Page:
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Ye Gawds and Little Fishes

Debbie Schlussel does not understand the concept of alternate reality. Or science fiction.

Likewise, Debbie Schlussel doesn't seem to get the idea that comic books and graphic novels aren't just for kids. (Honestly, up until the Industrial Revolution, I can't think of much that was made for kids that wasn't made for adults first, and that includes all forms of entertainment. Fairy tales? For adults. Comics? Um, political commentary in newspapers first. Sweet baby jeebus.)

Debbie Schlussel begs you to think of the children, despite the thing she is upset about (Watchmen) being NOT MARKETED AT KIDS AT ALL.

Debbie Schlussel is upset about the toys--the very expensive limited edition action figures that cost about 200 bucks or so--but seems to completely ignore any and all people from the subculture she's ignoring who are trying to tell her that there is a very adult market for that stuff.

Of course, Debbie Schlussel doesn't want to get it because then what would she be outraged by. Debbie Schlussel pretends to be very very upset on behalf of the kiddies, but if Debbie has an ounce of reading comprehension, she knew full well what she was getting into. (Yo, Debs, the movie was rated R. You know, the rating associated with adult content, nudity, violence, etc. etc. Gee, sorry to break it to you but that movie is not aimed at children.)

Also, Debbie Schlussel is terrified of a blue CG penis.


(Via Nick)


I saw Watchmen tonight, incidentally. I thought it was decent, and mostly not disappointing. Several sequences read better than others, and I did give a thought to all the non-Watchifiles in the audience, wondering if the storyline was holding together cohesively.

It's pretty damn faithful, barring the end sequence, and it even gets most of that accurate.


I don't know. I like it, but I didn't love it. The narrative seemed slightly patchy--and now when people say the Watchmen was unfilmable, I think I have a better hint at what they are talking about. In a comic book, you can recheck the panels, make the visual connections, let the hints sink in, and the cutting back and forth isn't too disorienting. In this film, the flashbacks and the correlated actions seem a little jumpy, a little too disorienting.

The biggest change is in the ending, but it still seems nominally consistent with the Watchmen's world. It's not a far-out story choice, and since you still get the basic effect of the ending in the book, and the main characters' storylines all play out to the same results, eh, whatever. I personally don't think it was as big a betrayal to the source material as, say, Faramir saying "Let's take the ring to Gondor," or an army of EEEEEVIL robots with the potential to turn on humanity.

The Jon-and-Laurie-on-Mars scene also fell flat for me, which is too bad, because it's one of my favourites from the graphic novel and the whole bit about "thermodynamic miracles" is one of my favourite lines. That speech got kludged together--or so it seemed to me. Or Billy Cruddup (Dr. Manhattan) just didn't sell the delivery. (All in all, while I think they could have got better actors to play Laurie, I don't think she was pulling a Jessica Alba, EXCEPT for the Mars scenes.)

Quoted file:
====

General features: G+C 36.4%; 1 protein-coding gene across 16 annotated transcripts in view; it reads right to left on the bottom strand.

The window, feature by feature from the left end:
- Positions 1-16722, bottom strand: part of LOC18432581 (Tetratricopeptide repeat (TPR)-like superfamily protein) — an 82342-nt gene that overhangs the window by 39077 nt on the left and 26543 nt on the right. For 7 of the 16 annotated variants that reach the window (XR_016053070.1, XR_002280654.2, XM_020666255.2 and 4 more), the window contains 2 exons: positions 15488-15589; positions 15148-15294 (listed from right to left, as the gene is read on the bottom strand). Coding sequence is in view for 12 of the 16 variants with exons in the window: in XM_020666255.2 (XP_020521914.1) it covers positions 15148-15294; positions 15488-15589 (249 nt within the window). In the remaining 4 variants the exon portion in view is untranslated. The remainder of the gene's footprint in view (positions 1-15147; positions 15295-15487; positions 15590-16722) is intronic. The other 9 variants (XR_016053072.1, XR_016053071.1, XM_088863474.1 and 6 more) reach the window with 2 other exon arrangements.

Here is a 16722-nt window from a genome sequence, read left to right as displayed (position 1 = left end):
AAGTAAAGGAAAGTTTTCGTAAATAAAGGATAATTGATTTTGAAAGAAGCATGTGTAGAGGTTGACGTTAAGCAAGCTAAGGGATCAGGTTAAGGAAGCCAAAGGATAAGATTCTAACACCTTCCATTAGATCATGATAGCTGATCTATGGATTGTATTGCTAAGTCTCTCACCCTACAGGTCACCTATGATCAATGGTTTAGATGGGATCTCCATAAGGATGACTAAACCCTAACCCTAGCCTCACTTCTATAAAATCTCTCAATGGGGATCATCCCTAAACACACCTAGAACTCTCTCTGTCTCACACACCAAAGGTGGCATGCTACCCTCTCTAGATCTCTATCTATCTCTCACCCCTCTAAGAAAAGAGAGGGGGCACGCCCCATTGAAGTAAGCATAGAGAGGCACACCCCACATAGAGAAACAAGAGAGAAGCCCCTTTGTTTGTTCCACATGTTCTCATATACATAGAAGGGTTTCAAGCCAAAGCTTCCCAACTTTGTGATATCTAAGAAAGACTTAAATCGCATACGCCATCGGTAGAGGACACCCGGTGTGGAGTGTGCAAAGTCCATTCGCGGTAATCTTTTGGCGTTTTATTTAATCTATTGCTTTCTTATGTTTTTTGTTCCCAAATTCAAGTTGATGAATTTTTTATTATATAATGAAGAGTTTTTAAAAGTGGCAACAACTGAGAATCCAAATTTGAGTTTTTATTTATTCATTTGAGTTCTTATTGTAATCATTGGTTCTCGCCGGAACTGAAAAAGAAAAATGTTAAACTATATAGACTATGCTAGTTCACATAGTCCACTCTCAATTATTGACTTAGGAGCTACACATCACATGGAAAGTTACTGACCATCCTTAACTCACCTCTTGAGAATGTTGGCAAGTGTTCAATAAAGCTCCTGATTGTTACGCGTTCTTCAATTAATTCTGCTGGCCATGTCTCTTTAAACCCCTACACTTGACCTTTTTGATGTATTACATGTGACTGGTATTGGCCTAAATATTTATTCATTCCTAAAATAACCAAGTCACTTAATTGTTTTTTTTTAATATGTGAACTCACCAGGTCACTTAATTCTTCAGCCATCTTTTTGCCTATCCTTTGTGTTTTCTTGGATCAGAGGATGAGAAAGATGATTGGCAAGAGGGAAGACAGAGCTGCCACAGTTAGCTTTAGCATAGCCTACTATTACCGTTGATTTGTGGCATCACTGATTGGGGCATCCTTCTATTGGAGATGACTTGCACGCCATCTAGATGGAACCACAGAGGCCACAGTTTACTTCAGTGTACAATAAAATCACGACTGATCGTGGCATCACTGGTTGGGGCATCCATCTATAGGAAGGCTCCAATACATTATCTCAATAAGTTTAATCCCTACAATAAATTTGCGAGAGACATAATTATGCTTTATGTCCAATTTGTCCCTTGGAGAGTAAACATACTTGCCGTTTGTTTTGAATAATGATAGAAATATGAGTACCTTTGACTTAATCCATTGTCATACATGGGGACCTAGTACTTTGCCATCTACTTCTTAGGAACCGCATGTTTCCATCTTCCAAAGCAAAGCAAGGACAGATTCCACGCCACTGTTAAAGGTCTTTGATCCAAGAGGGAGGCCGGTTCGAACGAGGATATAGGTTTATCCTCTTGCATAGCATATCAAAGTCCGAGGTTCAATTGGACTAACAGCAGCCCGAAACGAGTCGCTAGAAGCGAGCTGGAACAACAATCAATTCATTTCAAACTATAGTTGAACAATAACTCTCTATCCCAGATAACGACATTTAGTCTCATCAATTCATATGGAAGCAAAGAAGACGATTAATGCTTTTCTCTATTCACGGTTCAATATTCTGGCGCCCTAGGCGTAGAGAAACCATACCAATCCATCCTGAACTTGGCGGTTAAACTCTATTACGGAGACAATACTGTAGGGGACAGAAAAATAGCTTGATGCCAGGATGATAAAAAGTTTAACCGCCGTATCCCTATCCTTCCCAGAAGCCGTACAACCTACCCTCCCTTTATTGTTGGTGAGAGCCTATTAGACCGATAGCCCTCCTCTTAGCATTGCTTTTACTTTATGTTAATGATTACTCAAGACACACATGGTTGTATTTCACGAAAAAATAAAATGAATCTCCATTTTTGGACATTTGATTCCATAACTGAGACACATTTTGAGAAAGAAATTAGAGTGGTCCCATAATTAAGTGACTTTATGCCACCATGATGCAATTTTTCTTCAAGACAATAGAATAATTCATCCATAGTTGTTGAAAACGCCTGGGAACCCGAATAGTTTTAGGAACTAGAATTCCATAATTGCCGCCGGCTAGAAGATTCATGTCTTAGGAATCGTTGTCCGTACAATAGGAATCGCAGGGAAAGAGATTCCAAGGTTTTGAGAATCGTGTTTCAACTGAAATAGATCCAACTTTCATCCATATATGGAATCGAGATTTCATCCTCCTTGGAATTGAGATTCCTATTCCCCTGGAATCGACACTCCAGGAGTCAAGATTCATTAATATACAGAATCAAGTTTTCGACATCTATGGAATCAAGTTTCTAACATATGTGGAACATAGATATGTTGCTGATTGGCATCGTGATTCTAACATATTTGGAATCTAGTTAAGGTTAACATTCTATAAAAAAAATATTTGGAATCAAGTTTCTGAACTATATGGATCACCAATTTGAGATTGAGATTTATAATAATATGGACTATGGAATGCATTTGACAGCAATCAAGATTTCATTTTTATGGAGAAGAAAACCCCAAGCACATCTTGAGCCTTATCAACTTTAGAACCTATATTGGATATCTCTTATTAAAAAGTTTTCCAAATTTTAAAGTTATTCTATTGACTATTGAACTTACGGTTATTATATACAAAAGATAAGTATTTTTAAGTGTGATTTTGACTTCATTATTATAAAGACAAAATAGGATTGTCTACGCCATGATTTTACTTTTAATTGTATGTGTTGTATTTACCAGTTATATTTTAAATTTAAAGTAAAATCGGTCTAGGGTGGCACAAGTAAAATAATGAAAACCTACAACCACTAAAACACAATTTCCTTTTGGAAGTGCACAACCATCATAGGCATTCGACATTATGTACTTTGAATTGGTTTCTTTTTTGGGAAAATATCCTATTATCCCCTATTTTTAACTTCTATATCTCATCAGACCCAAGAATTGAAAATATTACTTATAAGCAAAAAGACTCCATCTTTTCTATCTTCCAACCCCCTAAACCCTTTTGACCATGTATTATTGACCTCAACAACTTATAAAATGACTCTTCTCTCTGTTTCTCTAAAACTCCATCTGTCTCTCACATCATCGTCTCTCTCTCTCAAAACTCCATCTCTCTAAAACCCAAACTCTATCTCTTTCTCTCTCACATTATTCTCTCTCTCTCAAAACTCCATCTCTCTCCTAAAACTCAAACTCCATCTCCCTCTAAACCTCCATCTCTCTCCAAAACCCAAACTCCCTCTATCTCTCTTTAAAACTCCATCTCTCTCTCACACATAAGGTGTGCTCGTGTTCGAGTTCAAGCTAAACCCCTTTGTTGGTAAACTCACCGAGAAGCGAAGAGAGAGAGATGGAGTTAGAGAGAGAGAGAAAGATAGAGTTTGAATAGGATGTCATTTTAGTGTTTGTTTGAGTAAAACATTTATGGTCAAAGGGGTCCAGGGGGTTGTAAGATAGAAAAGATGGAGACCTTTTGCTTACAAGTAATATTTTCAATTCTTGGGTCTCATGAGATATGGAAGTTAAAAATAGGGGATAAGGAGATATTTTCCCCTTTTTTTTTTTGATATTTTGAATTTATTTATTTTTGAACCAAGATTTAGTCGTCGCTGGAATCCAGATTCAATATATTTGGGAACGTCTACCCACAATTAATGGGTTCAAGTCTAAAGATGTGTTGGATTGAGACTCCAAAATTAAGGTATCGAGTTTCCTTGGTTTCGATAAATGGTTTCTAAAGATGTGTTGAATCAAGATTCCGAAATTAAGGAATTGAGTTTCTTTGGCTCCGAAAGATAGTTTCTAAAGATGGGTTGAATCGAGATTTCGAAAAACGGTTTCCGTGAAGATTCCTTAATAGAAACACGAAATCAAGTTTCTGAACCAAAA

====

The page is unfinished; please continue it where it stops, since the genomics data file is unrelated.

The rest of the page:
There are a LOT of details from the book in the movie. I'd even go so far as to say that the art direction was more rigourous than LotR or Harry Potter, but they did have a design bible in the graphic novel. I mean, if Mordor doesn't live up to my imagination in the LotR movies, well, the original source material didn't come with a visual impression--I was free to make my own. But Watchmen does come with an original "look" so in some ways, the art direction made the movie feel denser than your average Hollywood flick, just because you'd be seeing THAT panel and THAT panel and THAT panel, and oh, look, there's Laurie's snowglobe, and there's the stuffed owl in Dan's den, and Janey's earrings and Jon's cufflinks.

That said, the final treatment of the movie, while competent, left me feeling as though the density of the art direction had been concentrated on at the expense of the actual story. The movie story feels.... lightweight, without heft, comparatively. Ultimately, I enjoyed the movie, but don't feel fully satisfied. I'd give it a B.


( 4 comments — Leave a comment )
Mar. 7th, 2009 02:08 pm (UTC)
Felt the same way about the movie. Not love not hate. It reminded me of a very expensive high school production by really pretty rich kids that lacked a good deal of content. Some things were great, some things not so. And the music? Blew.

Speaking of blue, I thought Dr. Manhattan's boson gun was a bit longer than in the book but overall I was impressed with how much male frontal nudity was in it. Woo.

Mar. 7th, 2009 09:17 pm (UTC)
So who is Debbie Schlussel, and why the bloody fuck should I give a rat's ass what she thinks? (Pardon the language.)
Mar. 7th, 2009 10:38 pm (UTC)
You probably shouldn't. She's a cut-rate Ann Coulter that hangs around being a quisling re: women's rights and shouting a lot of things down for the sake of the children. But I find her complete lack of getting it....even to the point where she disses alternate reality as being "edgy" to be just breathtakingly weird.
Mar. 9th, 2009 02:06 pm (UTC)
Based on what I saw in the link you gave, Ann Coulter is a far more intelligent and rational person. I almost get the impression that Schlussel is deliberately trying to not get it because even the slightest hint of getting it would invalidate her entire thesis.
( 4 comments — Leave a comment )

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